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Home » News » Politics » Women in politics: Botswana ranked amongst worst

Women in politics: Botswana ranked amongst worst

Publishing Date : 27 November, 2017

Author : ALFRED MASOKOLA

Botswana, which is Africa’s longest standing democracy, has been mentioned among the worst countries in the world inclusion of women in political decision making bodies such as parliament.


The latest, The Global Gender Gap Index 2017 released at the beginning of this month rank Botswana 122nd out of 144 countries, owing to its overly male dominated parliament. Botswana currently has only five female MPs in a 63 seat parliament. The continued poor ranking in this category has been exacerbated by the death of Tlokweng Member of Parliament (MP) Same Bathobakae last year.


Bathobakae became the first female to win in general elections under the ticket of opposition party. Bathobake has since been replaced by a male, Masego Segokgo in a resultant bye-election earlier this year. The imminent departure of two female MPs, Pelonomi Venson-Moitoi and Botlogile Tshireletso is likely to see Botswana regressing further in the ranking, with the duo having announced once more in their responses to State of Nation Address (SONA) that they would not be seeking re-election in 2019.


The Global Gender Gap Index was first introduced by the World Economic Forum in 2006 as a framework for capturing the magnitude of gender-based disparities and tracking their progress over time. The Index benchmarks national gender gaps on economic, education, health and political criteria, and provides country rankings that allow for effective comparisons across regions and income groups.


The rankings are designed to create global awareness of the challenges posed by gender gaps and the opportunities created by reducing them. The methodology and quantitative analysis behind the rankings are intended to serve as a basis for designing effective measures for reducing gender gaps


The political empowerment subindex measures the gap between men and women at the highest level of political decision-making through the ratio of women to men in ministerial positions and the ratio of women to men in parliamentary positions. The ranking also include the ratio of women to men in terms of years in executive office (prime minister or president) for the last 50 years.


In Africa, Rwanda remains among the best in political empowerment sub index as the country with one of the highest share of female parliamentarians in the world, with 61 percent of representatives in its legislature being female. Neighbouring South Africa which is ranked 19th overall is ranked ahead of Botswana in the category of political participation, with a ranking of 18th position. Other African countries which were ranked ahead of Botswana overall include Namibia, Cape Verde, Mozambique and Burundi.


In the past there were efforts to increase representation of women in parliament through the special election nomination dispensation. In the 9th parliament Member of Parliament for Mahalapye East Botlogile Tshireletso tried to trigger constitutional amendment to increase the number of specially elected MPs from four to eight of which four seats will be reserved for women.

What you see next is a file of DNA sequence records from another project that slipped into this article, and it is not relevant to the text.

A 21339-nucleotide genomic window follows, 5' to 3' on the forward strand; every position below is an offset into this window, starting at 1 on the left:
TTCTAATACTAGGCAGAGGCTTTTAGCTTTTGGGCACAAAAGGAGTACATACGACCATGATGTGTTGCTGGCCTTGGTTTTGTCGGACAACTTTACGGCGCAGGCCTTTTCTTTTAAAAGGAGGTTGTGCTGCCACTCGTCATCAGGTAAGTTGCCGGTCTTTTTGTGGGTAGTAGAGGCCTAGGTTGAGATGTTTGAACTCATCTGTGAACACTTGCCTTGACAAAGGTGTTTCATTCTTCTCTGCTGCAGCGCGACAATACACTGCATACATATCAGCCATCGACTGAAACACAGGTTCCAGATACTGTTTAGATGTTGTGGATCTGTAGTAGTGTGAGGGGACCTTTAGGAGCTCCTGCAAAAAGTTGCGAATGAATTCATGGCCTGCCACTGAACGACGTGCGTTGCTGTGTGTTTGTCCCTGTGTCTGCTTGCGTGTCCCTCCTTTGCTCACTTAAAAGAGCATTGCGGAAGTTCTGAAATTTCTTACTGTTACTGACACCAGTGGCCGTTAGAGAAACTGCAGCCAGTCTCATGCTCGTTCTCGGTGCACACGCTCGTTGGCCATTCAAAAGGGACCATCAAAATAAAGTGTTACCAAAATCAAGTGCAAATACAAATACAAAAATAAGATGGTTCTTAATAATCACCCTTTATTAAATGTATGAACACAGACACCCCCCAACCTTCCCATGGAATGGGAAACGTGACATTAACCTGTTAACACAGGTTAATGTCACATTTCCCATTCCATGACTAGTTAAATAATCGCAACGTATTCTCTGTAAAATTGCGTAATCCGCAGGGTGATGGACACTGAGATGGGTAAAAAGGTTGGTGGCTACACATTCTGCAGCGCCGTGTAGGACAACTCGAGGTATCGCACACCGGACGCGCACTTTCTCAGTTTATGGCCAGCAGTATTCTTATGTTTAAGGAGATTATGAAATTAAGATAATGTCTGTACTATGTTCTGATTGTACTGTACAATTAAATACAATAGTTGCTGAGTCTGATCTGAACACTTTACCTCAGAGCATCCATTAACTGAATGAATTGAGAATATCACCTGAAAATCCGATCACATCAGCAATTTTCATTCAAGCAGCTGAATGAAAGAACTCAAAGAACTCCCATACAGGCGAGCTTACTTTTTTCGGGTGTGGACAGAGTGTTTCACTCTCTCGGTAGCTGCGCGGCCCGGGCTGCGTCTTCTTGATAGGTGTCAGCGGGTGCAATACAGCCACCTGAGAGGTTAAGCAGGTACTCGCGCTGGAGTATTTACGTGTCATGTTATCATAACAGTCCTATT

The motion was opposed famously by then Specially Elected MP Botsalo Ntuane, who argued that increasing the number of special parliamentary seats may not be the best way to increase women's representation in Parliament. Ntuane suggested that it would be better to change Botswana's electoral system to proportional representation than to add new Specially Elected seats in Parliament. He argued that the voters are not in favour of increasing the number of special MPs because they dilute the power of the elected MPs.


Since 1965, there have been 46 Specially Elected MPs appointments, of these appointments only 14 were females while 32 were male. Change of electoral system has been a subject of debate in Botswana’s political area, with Botswana Federation of Public Sector Unions (BOFEPUSU) having instigated the debate.


The federation, which is the biggest and the most influential labour movement in Botswana this week held a forum where various organs of civic society deliberated on the matter of constitutional reforms. BOFEPUSU comprises of four public sector unions; Botswana Sector of Educators Trade Union (BOSETU), Botswana Land Boards, Local Authorities and Health Workers Union (BLLAHWU), Botswana Teachers Union (BTU) and National Amalgamated, Local and Central Government and Parastatal Workers Union (NALCGPWU) and other auxiliary trade unions outside the public sector scope.


Even though Botswana fared badly in the category of women political empowerment, it pulled impressive results in the category of educational attainment with 1st position ranking. In this category the report captures the gap between women’s and men’s current access to education through ratios of women to men in primary-, secondary- and tertiary-level education.


The report further looks at a longer-term view of the country’s ability to educate women and men in equal numbers captured through the ratio of the female literacy rate to the male literacy rate. The report indicates that the number of female children visa-vis male children in Botswana at primary and secondary level is almost equal, while at tertiary level more female students are enrolled as compared to their male counter parts. Botswana is ranked 46th overall and has scored better in the category of economic participation and opportunity but fared badly in the heath and survival category due to its lower life expectancy.

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